Try growing: Illawarra's native orchids

OK so I've posted on native orchids before, but more from the perspective of what just happened to be growing in the garden. A few years on and I've learned that there are a lot of orchids native to the Illawarra region that do well and look good in cultivation.

The most obvious candidate is the well-known Sydney Rock Orchid (Dendrobium speciosum), which can be seen in full flower right now in gardens around the region. It grows naturally on rocks, but can also be grown on tree stumps or in well-drained spots directly on the ground. Around 75% sun is about ideal, but plants can cope with more or less sun than that. Keep them on the dry side, as overwatering can damage or even kill them off. 

Sydney Rock Orchid flowering well in full sun.
Image by Kath Gadd.
It's fairly easy to obtain plants of this species. Much less so for some of the other Dendrobiums, although several are also excellent and interesting garden plants. One, the Bridal Veil Orchid (Dendrobium teretifolium) has a spectacular display of delicate, spidery-looking flowers in early spring. 

The delicate flowers of the Bridal Veil Orchid. Image by Carl Glaister.
Some local orchids are as appealing for their scent as their appearance. Foremost among them is the Orange Blossom Orchid, a small orchid that grows on tree trunks and produces beautiful white flowers with a distinctive orange scent.  

The flowers of Orange Blossom Orchid. Image by Alan Stephenson. All rights reserved.

Orange Blossom Orchid grows naturally on the trunks of
native trees such as this Red Cedar (Toona ciliata).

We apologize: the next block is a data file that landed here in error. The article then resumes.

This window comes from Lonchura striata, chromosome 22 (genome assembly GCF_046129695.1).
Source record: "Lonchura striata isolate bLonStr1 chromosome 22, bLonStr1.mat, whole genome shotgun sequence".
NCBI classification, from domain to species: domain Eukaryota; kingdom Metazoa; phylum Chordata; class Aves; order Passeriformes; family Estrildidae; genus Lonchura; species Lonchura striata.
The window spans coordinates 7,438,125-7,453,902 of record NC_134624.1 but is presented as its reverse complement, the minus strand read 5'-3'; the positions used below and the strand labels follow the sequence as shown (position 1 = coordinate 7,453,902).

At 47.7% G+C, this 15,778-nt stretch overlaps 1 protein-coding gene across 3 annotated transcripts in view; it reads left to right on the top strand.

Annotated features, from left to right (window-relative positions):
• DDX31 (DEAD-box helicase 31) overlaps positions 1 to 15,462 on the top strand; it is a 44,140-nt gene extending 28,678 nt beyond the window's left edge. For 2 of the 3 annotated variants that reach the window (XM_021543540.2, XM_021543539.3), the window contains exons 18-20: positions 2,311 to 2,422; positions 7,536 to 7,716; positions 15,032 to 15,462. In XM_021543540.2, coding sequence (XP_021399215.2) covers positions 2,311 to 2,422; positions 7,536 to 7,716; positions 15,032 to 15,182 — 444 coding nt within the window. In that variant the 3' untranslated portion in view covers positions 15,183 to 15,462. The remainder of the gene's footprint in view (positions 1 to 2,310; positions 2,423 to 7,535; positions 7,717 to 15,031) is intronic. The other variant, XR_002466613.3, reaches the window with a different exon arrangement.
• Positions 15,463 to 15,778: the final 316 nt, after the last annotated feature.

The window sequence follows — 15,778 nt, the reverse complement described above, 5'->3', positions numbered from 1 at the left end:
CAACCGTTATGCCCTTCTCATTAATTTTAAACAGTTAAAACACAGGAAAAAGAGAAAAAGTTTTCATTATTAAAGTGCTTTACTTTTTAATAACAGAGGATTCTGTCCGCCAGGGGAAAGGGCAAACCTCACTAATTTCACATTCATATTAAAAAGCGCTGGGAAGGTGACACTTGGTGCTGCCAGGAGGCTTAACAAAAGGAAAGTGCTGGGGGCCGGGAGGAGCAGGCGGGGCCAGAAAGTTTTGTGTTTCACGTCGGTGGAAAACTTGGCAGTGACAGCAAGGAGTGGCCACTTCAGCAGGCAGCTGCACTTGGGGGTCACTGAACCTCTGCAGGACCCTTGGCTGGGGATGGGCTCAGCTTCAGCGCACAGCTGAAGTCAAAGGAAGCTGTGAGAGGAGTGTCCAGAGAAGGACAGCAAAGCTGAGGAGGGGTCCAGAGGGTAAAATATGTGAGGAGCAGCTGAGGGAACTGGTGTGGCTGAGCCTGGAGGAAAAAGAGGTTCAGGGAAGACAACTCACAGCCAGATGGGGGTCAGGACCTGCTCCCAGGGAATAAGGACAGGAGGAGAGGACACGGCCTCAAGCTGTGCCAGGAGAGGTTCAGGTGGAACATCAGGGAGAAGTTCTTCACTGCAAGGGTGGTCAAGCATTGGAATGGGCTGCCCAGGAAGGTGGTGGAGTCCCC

Image by Alan Stephenson. All rights reserved.

It is hard to get hold of plants, but they are very rewarding to grow if your garden has a suitable tree to host them. They do best on a rough-barked tree, in semi-shade conditions. Occasional watering during spring and summer will help them along. 

All the orchids described above grow naturally on rocks or tree trunks (or both). But there are also many species that grow in the ground (and these are known as terrestrial orchids). A few of these can be cultivated without too much effort. One that is well worth trying is the Blunt Greenhood (Pterostylis curta), a ground orchid with pretty little bonnet-shaped flowers. If you can get hold of a plant it should be with you for many a year, grown in a pot or in well-drained soil.

Blunt Greenhood flowering well in
 August 2018.

If you're keen to find out more about local native orchid species, or grow some for yourself, you could do worse than visit the spring show of the Australian Native Orchid Society (Illawarra), which is on next weekend 8-9 September at the Old Courthouse in Wollongong. You can see a range of orchid grown in pots, talk to orchid experts, buy orchids and even have your ratty old plants repotted and looked after for a nominal fee. 

There are also some good online resources on cultivating Australian orchids, particularly Brian Walters' article Starting out with native orchids.

Happy gardening!

Post script. I wouldn't be surprised if there weren't also orchids on display at the Illawarra Grevillea Park, which is open this weekend and next from 10-4. Bonus plant sales and guided walks too!

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